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Small business crowdfunding involves making a pitch through a website that promotes these kinds of requests.  It may merely involve investors getting a payback with interest, or there can be perks that the investors get related to that business.  Often the investors get an inside first look at the changes or improvements that they are helping pay for.  In the case of small charities and other nonprofits the payback may be less and some of the investment may actually be a charitable donation.

Small Business Crowdfunding from Employees or Friends

There is sometimes specific reason why a small business chooses crowdfunding and that has to do with the crowdfunding site being the middle man between people who already know each other and want someone to manage the transaction.  For example, when friends or family are going to help fund a business venture they may want to have someone else manage the money and provide the structure behind the investment.  Crowdfunding websites and platforms can be a great fit in these instances.

Small businesses might do their own internal crowdfunding campaigns where employees and other stakeholders become the investors.  In these cases, like the above, the business and its investors may want a crowdfunding platform or website external to both groups handling the transaction and ensuring that all parties get what they were looking for.  This kind of internal crowdfunding is popular with start-ups and small businesses where the company wants to give employees a stake and the motivation to help the company succeed.

Of course sometimes these croudsourcing campaigns can all be combined – a general external funding campaign, an internal funding campaign, and a more specific targeted crowdfunding campaign to existing stakeholders.  It is very possible that the perks and rewards of each type may differ.  For example, employees may already have access to the latest news and latest prototypes and therefore may want other rewards like free training, enhanced benefit packages, or even gift certificates and the like.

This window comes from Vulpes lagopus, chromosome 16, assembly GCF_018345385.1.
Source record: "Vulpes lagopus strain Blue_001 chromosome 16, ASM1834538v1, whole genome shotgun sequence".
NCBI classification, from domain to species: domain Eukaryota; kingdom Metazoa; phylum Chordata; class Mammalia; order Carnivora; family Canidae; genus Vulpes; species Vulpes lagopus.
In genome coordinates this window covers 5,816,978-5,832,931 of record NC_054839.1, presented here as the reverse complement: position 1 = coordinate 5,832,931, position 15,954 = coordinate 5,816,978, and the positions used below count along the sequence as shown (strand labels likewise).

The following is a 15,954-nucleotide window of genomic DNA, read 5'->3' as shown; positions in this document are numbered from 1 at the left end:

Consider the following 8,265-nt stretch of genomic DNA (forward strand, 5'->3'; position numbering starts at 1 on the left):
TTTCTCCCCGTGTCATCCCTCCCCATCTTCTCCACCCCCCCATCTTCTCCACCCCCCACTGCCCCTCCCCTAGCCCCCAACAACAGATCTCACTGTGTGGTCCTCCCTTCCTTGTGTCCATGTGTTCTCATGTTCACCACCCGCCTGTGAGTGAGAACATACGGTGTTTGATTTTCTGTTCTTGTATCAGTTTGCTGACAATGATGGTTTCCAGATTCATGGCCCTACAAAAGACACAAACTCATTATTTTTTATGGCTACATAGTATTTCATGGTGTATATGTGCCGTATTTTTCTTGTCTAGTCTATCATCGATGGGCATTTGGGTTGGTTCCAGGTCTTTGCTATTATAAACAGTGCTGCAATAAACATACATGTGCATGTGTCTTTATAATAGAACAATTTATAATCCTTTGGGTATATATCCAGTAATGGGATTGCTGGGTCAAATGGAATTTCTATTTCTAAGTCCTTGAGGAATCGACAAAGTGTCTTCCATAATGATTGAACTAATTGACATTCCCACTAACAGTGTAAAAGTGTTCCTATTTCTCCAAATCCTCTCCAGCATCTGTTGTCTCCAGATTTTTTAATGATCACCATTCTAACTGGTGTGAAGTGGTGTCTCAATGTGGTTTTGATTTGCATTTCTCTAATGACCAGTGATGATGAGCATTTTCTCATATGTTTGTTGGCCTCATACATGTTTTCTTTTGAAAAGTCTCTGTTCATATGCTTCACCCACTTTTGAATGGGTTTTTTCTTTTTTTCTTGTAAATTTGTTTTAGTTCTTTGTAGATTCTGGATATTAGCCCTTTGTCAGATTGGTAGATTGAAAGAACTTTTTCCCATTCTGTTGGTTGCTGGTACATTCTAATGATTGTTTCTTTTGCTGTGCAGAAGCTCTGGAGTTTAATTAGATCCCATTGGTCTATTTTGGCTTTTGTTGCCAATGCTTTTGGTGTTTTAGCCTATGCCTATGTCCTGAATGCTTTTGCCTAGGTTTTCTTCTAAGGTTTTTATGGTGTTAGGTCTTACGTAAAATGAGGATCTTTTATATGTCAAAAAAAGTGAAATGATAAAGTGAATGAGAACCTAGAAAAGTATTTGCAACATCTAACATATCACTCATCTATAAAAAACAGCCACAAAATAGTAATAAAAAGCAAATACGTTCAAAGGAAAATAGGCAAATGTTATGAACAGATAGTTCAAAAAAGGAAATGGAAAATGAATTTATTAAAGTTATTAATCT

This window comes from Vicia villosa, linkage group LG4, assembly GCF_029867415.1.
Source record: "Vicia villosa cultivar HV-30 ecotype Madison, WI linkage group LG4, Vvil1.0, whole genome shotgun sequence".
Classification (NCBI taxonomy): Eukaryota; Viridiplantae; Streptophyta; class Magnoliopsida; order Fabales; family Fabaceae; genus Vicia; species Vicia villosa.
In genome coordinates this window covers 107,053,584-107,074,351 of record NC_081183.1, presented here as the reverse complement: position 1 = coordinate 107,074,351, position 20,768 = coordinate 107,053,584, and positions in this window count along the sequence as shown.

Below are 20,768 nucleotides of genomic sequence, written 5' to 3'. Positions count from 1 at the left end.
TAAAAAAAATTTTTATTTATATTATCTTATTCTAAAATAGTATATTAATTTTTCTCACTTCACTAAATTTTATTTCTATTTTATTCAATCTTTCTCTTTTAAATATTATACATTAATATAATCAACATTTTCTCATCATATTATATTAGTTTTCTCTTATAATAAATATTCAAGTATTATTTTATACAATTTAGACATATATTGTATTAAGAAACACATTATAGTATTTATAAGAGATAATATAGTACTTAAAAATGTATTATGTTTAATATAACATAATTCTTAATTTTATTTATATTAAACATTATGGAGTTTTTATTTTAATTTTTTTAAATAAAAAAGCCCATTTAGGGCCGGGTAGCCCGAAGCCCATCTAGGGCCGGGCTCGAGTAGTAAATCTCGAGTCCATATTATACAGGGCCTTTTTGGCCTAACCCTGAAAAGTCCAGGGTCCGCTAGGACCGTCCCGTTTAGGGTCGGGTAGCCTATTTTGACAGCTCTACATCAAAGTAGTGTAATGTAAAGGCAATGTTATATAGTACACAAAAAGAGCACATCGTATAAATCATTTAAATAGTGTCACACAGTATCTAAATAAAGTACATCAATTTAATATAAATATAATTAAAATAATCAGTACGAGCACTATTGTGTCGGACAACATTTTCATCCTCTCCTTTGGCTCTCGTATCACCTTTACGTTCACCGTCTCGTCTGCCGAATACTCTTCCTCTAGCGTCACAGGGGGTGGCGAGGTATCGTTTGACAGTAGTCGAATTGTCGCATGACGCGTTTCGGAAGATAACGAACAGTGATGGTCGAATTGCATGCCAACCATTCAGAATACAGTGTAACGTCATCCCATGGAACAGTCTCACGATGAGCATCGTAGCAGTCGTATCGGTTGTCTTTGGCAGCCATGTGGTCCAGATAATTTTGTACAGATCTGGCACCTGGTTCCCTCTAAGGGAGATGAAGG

Mixed Small Business Crowdfunding

While crowdfunding for small business often differs from equity crowdsourcing, there can potentially be a mix in the payback agreement, where the investors do receive some degree of equity, maybe only in the new product, service, or geography.   And while we differentiate this type of crowdsourcing from start-up crowdfunding there can be the same feel.  As time goes on more investors will realize that despite the excitement and perhaps greater reward that can come with equity agreement, this type of investing can have less of the risk and a very solid reward profile as well.  A lot more about the company and its management and the quality of its products or services can be known with small business crowdfunding.


About Sidney Allen

I Provide the information and advice you need if you are considering applying for crowdfunding or if you might invest in a peer to peer loan yourself. My website and social media outlets are always fully unbiased and independent, allowing you to get a true picture of the risks and benefits of peer to peer loan investing.